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  • How To Prepare For Your First Game Expo

    - Natalie Mikkelson
  • This article was originally published at Indie Game Writing.

    They're exhausting and stressful, but I bloody love a good game show. Of course there's a lot to consider when you're organising your own booth; it can be overwhelming. So here's what I've learned from expos so far to prepare smoothly and get the most benefit from showing your game...


    First off, what is it that you want to achieve from showing your game at an expo? Player feedback? Press coverage? Brand awareness? Sales? I strongly believe that for an indie game developer, short term sales from individual visitors should not be the primary goal of displaying your game at a show.

    Just before exhibiting at Tokyo Game Show last year, I took part in a very useful Trade Show Initiative workshop with the DIT. The two lecturers were shocked that I wasn't tracking sales because I didn't see it as a goal. I learned something pretty useful that day - how to track conversion rates and activity during an expo, but I still stand by my original opinion despite that.

    To me, there's a lot more potential in longer term, indirect sales achieved through good press coverage, and this deeper brand awareness should be what we're gunning for. But, I did take the advice I learned and I pushed individual sales, and tracked them too. I was on Tokyo Game Show with my leaflets like a NINJA. Apparently people are pretty hot on QR codes in Japan, so I made sure to use lots of QR codes linking to our store page on all our marketing literature.

    How many scans did I track? 9... Nine scans from the two thousand leaflets we handed out. On top of this, our sales really did not change considerably during our time at the show, and definitely not enough to cover our exhibition costs. However... A few days after the show, Famitsu and 4Gamer published interviews with us and our sales increased 430%. It was a huge sales spike that paid for the show and left plenty of profit to spare. But more important than that, we made an impression in Japan and got our foot in the door.

    So with that in mind, don't think of the little sales - think big!

    Pre-show Marketing

    On average, 75% of visitors at an exhibition will come with a short list of specific booths in mind to see. The most important part of exhibition marketing starts long before the show in order to entice these visitors. So, we need to reach out to new potential players, established fans, plus YouTubers and journalists (and maybe distributors or publishers). Here's a few ideas how:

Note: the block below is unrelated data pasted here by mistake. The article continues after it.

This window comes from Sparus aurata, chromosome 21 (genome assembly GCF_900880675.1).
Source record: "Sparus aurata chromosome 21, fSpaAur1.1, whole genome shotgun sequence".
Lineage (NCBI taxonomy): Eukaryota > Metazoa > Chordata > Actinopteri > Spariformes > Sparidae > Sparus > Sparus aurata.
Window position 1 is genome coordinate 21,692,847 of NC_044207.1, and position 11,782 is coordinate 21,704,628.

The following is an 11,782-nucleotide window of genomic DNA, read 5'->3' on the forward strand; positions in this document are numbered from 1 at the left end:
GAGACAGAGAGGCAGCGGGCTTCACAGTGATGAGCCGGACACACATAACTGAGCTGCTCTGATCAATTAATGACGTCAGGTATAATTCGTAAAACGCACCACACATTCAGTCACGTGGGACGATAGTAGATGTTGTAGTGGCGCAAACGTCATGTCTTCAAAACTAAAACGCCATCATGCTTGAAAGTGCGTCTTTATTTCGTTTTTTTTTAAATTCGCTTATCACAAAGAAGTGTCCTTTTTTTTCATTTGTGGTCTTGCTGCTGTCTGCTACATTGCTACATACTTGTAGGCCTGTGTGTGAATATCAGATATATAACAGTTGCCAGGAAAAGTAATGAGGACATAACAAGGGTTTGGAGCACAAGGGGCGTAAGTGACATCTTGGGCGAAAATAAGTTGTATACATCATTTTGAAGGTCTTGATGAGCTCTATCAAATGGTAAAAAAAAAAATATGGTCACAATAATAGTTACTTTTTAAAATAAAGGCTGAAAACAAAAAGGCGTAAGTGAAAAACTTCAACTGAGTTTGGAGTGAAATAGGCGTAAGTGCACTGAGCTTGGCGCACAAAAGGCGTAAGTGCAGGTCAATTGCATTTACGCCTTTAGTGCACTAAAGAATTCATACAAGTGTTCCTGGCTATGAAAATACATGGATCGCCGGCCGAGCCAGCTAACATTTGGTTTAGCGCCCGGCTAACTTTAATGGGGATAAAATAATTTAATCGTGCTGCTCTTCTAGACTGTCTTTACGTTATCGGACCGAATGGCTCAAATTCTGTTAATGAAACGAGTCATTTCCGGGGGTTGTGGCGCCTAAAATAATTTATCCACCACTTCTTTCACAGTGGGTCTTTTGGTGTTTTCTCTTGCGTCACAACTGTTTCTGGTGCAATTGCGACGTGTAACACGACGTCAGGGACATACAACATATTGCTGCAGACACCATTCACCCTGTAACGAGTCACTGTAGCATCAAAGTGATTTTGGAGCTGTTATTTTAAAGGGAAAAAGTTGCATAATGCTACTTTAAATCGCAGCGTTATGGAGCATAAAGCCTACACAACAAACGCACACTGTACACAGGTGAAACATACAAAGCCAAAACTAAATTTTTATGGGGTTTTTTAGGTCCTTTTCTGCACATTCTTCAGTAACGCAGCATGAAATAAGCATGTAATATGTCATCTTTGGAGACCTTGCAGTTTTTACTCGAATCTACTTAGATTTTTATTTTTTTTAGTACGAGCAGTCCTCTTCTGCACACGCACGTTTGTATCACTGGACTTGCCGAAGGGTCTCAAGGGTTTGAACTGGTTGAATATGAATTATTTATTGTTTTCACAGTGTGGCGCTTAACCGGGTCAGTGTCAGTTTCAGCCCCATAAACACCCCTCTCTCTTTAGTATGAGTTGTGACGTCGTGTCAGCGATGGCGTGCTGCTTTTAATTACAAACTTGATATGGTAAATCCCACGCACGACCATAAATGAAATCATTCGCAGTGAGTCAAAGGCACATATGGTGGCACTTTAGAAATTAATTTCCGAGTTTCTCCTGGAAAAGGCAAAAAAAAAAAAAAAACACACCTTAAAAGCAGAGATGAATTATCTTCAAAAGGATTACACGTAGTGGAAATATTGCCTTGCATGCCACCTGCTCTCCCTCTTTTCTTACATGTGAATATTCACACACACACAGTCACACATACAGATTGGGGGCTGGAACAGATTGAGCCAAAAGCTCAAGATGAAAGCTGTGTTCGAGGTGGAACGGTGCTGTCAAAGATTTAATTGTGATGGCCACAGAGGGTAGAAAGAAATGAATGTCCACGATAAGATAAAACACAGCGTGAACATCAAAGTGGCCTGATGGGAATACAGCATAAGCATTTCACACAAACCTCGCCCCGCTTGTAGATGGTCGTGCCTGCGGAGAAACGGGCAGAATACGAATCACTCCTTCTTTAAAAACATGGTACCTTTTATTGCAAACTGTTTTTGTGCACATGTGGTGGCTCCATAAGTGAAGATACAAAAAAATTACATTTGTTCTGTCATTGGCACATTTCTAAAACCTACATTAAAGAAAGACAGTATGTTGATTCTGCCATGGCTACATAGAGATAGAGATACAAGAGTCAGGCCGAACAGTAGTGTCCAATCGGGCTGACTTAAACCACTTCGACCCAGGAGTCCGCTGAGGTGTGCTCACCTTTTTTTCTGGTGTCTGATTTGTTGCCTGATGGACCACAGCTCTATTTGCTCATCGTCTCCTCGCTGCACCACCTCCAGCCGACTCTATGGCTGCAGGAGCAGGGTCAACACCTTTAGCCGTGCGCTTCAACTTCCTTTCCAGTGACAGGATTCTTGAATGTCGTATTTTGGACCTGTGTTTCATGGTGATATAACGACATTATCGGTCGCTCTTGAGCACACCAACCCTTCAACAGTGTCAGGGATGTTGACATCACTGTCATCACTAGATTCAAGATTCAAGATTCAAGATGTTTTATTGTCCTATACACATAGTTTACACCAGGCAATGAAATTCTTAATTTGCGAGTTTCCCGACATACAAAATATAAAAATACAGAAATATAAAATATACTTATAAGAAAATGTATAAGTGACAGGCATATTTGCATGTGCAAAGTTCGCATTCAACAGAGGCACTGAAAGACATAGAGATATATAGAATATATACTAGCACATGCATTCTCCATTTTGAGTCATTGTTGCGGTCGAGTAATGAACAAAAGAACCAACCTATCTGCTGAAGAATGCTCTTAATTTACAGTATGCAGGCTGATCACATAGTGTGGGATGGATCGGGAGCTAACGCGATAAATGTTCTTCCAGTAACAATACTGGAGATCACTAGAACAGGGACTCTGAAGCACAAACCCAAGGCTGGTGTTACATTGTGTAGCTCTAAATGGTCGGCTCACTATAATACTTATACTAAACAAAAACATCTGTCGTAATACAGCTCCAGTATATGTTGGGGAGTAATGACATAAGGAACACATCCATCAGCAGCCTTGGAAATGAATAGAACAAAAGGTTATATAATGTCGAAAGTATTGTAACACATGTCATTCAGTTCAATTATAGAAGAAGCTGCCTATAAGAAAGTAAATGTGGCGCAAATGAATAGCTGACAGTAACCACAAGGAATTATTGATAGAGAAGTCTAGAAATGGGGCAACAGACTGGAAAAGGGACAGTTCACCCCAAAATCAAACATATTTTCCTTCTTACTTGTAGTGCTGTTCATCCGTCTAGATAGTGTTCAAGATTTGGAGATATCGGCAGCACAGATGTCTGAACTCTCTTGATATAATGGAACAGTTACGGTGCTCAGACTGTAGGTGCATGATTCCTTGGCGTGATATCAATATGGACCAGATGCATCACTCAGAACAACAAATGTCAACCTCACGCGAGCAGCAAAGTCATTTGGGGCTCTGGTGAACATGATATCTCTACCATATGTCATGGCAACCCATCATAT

• Offer out a select number of invitation tickets (some events give these to developers, some don't) to your established fans as a super nice way to connect with your community.
    • Announce your presence and invite people to visit via various social media. Make sure to use the relevant show hashtags! Here you could even offer incentives to drop by such as competitions, discounts, freebies, special codes etc.
    • Work with the organisers to feature your game in their newsletters and announcements. Get your nag on. Naggers be winners.
    • Email attending press and invite them for a chat. You can ask the event organiser for a press list or, failing that, look up who attended in previous years. 60% of attendees are usually repeat visitors. Twitter is also a great way to connect with people before hand, especially by keeping a close eye on event hashtags.

    Staff Prep

    This is especially important if you're hiring interpreters, temporary booth staff or recruiting volunteers. Prepare yourself and your staff before the show, particularly the last two points for everyone:

    • Printing fact sheets with specific information for journalists is highly useful in encouraging coverage. Think of it like a press release including any key facts they might find relevant.
    • For any temporary staff in particular, send documentation in advance that outlines your product, the message you're trying to convey, objectives for the show, and any other key information such as dress code.
    • Keep a shared document to add feedback from player observation - features they struggle with, parts that turn them off, or things they particularly love. Any feedback you take away from this will be valuable in itself.
    • Prepare and memorise your elevator speech beforehand. Learn to summarise the key selling points of your game in a sentence or two. You want to tell people what makes your product different, as well as a precise call to action.
    • Make sure you have an easy way of recording leads - who they are, what to send them etc. Relying on random pocketed business cards alone can get very messy.

    Follow up

    90% of business secured from a show results from follow-up work in the immediate days after. Hopefully you're keeping records of your leads, right? Make sure to divide them into A (hot), B (warm) and C (cold). Contact all A's within 48 hours - the best results come from follow-ups made within 5 days. Personalise your email to them and jog their memory of who you are by reminding them of your conversation and offering them a code or something nice and special.


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